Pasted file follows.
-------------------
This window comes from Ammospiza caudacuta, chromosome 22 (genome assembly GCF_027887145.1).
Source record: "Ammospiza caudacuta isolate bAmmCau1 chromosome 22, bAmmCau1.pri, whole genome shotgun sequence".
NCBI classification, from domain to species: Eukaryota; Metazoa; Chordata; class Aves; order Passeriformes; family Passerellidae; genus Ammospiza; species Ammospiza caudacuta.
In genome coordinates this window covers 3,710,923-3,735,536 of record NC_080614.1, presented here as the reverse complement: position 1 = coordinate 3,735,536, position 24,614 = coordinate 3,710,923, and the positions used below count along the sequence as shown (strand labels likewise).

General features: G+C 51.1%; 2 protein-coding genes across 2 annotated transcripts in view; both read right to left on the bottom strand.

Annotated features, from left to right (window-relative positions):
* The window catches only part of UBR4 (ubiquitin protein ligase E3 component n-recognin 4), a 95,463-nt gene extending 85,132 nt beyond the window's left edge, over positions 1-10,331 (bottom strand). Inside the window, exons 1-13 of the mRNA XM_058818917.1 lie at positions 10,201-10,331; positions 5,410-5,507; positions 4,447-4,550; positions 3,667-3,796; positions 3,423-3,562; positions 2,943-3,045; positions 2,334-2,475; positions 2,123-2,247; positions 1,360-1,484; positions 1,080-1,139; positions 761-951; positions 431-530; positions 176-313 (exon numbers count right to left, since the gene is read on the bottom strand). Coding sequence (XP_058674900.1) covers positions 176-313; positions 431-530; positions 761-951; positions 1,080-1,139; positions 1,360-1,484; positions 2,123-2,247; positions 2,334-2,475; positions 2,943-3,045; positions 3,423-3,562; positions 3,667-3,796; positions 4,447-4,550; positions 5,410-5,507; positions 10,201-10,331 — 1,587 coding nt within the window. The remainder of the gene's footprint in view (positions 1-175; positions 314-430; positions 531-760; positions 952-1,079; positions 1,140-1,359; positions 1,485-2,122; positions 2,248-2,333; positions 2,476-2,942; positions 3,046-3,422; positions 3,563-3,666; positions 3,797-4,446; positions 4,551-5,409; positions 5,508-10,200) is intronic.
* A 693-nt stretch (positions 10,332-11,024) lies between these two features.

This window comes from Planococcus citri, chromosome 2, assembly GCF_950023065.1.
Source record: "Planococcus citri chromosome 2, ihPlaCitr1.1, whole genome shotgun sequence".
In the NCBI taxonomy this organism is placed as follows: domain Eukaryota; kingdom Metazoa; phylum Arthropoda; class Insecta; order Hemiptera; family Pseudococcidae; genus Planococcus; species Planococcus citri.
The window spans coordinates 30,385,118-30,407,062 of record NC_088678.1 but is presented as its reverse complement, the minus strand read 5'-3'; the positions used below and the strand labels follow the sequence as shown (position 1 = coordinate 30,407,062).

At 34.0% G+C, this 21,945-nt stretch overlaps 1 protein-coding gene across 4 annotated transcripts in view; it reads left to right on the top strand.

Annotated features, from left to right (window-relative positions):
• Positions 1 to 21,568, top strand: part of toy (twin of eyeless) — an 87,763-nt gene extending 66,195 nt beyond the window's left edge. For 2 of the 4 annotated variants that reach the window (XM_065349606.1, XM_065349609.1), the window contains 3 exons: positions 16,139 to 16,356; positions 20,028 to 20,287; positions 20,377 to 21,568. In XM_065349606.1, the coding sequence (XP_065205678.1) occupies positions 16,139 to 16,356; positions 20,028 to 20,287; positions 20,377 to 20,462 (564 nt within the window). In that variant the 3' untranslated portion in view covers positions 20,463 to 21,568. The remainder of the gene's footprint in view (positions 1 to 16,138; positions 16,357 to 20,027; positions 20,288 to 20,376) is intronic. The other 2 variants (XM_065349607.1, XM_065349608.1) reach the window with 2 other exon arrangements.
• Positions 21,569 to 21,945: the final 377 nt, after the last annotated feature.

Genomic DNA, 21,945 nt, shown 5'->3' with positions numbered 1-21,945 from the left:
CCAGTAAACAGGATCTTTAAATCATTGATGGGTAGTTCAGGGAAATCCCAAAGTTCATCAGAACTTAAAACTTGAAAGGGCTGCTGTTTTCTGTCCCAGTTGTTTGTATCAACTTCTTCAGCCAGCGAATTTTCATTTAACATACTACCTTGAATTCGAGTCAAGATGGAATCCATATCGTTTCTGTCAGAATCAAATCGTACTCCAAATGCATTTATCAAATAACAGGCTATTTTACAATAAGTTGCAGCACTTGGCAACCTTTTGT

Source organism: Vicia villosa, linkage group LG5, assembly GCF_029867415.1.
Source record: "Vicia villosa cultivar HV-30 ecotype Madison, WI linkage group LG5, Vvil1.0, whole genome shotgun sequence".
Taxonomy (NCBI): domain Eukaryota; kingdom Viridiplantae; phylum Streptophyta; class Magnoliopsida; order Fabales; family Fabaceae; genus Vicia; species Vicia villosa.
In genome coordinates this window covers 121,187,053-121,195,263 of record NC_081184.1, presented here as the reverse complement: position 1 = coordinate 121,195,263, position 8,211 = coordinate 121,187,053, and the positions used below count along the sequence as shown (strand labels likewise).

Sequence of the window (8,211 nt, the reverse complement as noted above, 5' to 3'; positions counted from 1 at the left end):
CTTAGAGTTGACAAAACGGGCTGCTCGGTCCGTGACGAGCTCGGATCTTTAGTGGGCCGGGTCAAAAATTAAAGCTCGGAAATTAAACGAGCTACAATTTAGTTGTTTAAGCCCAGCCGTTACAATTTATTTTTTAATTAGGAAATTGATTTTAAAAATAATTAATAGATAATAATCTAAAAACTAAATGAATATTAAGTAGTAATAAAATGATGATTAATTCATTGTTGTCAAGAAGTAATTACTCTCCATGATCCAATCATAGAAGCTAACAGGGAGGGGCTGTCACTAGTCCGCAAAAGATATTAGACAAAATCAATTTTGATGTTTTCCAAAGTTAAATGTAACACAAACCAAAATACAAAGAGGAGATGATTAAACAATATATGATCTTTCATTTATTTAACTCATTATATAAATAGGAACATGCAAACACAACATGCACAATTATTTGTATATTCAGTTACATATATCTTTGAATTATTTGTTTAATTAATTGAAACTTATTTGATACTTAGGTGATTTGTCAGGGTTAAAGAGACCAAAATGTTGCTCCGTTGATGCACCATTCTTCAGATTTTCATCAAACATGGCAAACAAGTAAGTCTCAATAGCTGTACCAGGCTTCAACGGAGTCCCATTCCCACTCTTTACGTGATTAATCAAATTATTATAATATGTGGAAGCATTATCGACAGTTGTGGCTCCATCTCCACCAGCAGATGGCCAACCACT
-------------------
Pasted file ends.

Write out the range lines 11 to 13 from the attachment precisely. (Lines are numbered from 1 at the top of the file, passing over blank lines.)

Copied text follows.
In the NCBI taxonomy this organism is placed as follows: domain Eukaryota; kingdom Metazoa; phylum Arthropoda; class Insecta; order Hemiptera; family Pseudococcidae; genus Planococcus; species Planococcus citri.
The window spans coordinates 30,385,118-30,407,062 of record NC_088678.1 but is presented as its reverse complement, the minus strand read 5'-3'; the positions used below and the strand labels follow the sequence as shown (position 1 = coordinate 30,407,062).

At 34.0% G+C, this 21,945-nt stretch overlaps 1 protein-coding gene across 4 annotated transcripts in view; it reads left to right on the top strand.